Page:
Workplace exposure to potentially harmful airborne emissions is tightly controlled around the world through legislation and regulation.
There are three main areas of legislation covering extraction:
1. Extraction system safety
The provision of a fume and dust extraction system is the responsibility of the employer. In Europe this is covered by the CE marking requirements and all BOFA products comply with this standard. America and Canada generally require equipment to be tested and approved to an appropriate international standard by UL, CSA or other approved test house. China and Japan have their own standard but will generally accept one of the above, as does most of the rest of the world.
2. Worker safety
Employers have a statutory obligation to protect their workers. Extraction equipment is used for local exhaust ventilation to capture potentially harmful dusts, fumes or vapours. Legislation is in place to prevent exposure to harmful substances and to ensure extraction equipment is working correctly. Each territory sets occupational exposure limits, which are enforced through regulation and legislation.
3. Disposal of hazardous waste
This is the responsibility of the end user. The particulate, fume or vapour captured by extraction systems may cause the spent filters to be classified as hazardous waste. Disposal must be in line with regulatory requirements.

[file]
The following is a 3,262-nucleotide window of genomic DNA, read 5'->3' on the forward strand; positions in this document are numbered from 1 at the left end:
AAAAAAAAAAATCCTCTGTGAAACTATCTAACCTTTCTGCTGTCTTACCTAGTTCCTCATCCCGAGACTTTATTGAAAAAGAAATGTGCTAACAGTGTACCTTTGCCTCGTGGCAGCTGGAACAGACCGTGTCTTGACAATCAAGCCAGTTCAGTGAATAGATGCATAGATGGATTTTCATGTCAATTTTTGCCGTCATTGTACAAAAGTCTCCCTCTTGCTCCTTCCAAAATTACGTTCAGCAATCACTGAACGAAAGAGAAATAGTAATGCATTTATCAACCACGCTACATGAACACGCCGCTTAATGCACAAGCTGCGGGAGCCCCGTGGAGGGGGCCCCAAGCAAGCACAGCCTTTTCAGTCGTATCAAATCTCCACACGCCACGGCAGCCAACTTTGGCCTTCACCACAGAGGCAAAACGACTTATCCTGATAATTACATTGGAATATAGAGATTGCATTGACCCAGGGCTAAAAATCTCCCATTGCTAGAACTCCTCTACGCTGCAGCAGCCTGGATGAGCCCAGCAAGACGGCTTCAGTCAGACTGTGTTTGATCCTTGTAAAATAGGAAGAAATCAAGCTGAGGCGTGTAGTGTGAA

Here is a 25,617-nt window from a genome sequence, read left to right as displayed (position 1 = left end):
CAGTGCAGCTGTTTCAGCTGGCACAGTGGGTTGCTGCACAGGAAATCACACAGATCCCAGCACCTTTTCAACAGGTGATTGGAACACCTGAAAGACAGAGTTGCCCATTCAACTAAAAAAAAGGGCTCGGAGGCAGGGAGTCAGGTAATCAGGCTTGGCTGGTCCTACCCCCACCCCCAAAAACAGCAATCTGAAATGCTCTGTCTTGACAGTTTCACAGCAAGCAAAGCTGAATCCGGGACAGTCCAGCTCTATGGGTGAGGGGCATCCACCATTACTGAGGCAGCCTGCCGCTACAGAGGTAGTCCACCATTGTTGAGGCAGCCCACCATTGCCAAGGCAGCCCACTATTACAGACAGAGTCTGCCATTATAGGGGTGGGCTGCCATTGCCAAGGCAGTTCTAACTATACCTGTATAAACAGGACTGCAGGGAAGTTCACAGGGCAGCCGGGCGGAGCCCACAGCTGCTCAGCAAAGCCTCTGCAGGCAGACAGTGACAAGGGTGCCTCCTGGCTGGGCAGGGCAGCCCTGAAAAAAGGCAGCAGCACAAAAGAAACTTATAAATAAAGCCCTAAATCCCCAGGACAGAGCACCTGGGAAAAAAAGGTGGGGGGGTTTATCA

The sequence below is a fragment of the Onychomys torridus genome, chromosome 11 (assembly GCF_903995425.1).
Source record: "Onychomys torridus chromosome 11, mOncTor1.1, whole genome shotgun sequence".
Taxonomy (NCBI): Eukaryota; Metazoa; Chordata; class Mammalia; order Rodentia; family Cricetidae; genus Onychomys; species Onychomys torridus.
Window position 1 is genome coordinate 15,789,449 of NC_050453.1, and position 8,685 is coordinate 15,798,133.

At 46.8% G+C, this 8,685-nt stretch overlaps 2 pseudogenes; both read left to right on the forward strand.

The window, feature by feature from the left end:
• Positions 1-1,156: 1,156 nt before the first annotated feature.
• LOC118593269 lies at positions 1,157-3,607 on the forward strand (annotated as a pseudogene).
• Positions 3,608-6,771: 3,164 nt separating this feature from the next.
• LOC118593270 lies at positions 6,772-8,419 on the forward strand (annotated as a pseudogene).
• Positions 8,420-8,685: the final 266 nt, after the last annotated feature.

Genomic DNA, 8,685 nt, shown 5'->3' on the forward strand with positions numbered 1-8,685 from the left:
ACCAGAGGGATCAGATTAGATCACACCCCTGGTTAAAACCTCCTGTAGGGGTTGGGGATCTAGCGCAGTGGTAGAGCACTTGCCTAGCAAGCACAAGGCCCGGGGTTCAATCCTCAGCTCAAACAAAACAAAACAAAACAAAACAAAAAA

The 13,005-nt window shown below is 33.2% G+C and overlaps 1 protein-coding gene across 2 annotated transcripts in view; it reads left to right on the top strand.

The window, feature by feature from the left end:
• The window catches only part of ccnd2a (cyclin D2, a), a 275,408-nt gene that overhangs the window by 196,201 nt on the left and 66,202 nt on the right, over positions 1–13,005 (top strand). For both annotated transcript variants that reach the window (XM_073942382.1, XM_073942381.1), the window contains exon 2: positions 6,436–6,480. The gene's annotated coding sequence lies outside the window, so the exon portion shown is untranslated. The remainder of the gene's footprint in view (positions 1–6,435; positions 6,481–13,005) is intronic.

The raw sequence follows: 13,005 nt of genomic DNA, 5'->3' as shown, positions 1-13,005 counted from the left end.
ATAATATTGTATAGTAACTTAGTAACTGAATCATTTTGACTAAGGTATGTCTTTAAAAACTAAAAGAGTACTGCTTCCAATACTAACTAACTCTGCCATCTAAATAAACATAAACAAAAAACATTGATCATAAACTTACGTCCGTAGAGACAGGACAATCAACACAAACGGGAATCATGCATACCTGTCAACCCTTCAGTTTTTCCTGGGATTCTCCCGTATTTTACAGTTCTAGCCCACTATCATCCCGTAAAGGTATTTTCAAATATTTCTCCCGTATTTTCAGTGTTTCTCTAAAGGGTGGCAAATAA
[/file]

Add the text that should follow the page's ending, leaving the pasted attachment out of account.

Select your country below for the latest fume legislation
Safe Work Australia (SWA) is a government statutory body established in 2008 to develop national policy relating to WHS and workers’ compensation. Workplace exposure standards have been established by SWA for approximately 700 substances and mixtures. These are legal concentration limits that must not be exceeded under the Work Health and Safety (WHS) Act and Regulations. Each standard is evaluated by SWA members and then peer reviewed by Health Canada and Australian experts.
The Workplace Exposure Standards For Airborne Contaminants (2018) gives exposure standards for approximately 700 substances and mixtures based on 8 hour Time-Weighted Averages (TWAs) and/or 15 minute Short Term Exposure Limits (STELs). These can be given in mg/m3 and/or ppm.
SWA emphasises that workplace exposure standards do not identify a dividing line between a healthy or unhealthy working environment and should not be considered as representing an acceptable level of exposure to workers, they are simply the maximum upper limit prescribed by legislation.
**For more information specific to this country, please refer to the relevant in-country guidance.**
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